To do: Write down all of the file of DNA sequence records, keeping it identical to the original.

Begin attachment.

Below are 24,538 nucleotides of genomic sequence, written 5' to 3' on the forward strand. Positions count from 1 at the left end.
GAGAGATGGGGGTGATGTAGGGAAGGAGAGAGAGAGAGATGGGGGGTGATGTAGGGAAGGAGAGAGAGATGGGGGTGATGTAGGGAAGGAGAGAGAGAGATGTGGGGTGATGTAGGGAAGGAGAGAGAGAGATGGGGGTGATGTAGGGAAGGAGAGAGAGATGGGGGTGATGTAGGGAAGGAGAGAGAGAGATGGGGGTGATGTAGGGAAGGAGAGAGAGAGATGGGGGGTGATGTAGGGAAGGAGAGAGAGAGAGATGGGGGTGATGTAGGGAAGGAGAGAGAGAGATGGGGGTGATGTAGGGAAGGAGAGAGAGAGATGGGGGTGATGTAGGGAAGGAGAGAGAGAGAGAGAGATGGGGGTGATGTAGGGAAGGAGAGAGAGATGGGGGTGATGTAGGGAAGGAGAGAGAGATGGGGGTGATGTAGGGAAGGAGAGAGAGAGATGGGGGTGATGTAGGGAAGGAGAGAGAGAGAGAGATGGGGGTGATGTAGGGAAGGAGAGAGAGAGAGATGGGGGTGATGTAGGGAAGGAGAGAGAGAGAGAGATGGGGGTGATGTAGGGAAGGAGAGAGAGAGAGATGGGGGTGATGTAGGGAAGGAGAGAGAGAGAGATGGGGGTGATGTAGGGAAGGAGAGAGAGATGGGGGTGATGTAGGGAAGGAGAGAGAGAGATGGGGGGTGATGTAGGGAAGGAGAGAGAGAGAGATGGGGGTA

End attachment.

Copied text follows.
Below are 24,538 nucleotides of genomic sequence, written 5' to 3' on the forward strand. Positions count from 1 at the left end.
GAGAGATGGGGGTGATGTAGGGAAGGAGAGAGAGAGAGATGGGGGGTGATGTAGGGAAGGAGAGAGAGATGGGGGTGATGTAGGGAAGGAGAGAGAGAGATGTGGGGTGATGTAGGGAAGGAGAGAGAGAGATGGGGGTGATGTAGGGAAGGAGAGAGAGATGGGGGTGATGTAGGGAAGGAGAGAGAGAGATGGGGGTGATGTAGGGAAGGAGAGAGAGAGATGGGGGGTGATGTAGGGAAGGAGAGAGAGAGAGATGGGGGTGATGTAGGGAAGGAGAGAGAGAGATGGGGGTGATGTAGGGAAGGAGAGAGAGAGATGGGGGTGATGTAGGGAAGGAGAGAGAGAGAGAGAGATGGGGGTGATGTAGGGAAGGAGAGAGAGATGGGGGTGATGTAGGGAAGGAGAGAGAGATGGGGGTGATGTAGGGAAGGAGAGAGAGAGATGGGGGTGATGTAGGGAAGGAGAGAGAGAGAGAGATGGGGGTGATGTAGGGAAGGAGAGAGAGAGAGATGGGGGTGATGTAGGGAAGGAGAGAGAGAGAGAGATGGGGGTGATGTAGGGAAGGAGAGAGAGAGAGATGGGGGTGATGTAGGGAAGGAGAGAGAGAGAGATGGGGGTGATGTAGGGAAGGAGAGAGAGATGGGGGTGATGTAGGGAAGGAGAGAGAGAGATGGGGGGTGATGTAGGGAAGGAGAGAGAGAGAGATGGGGGTA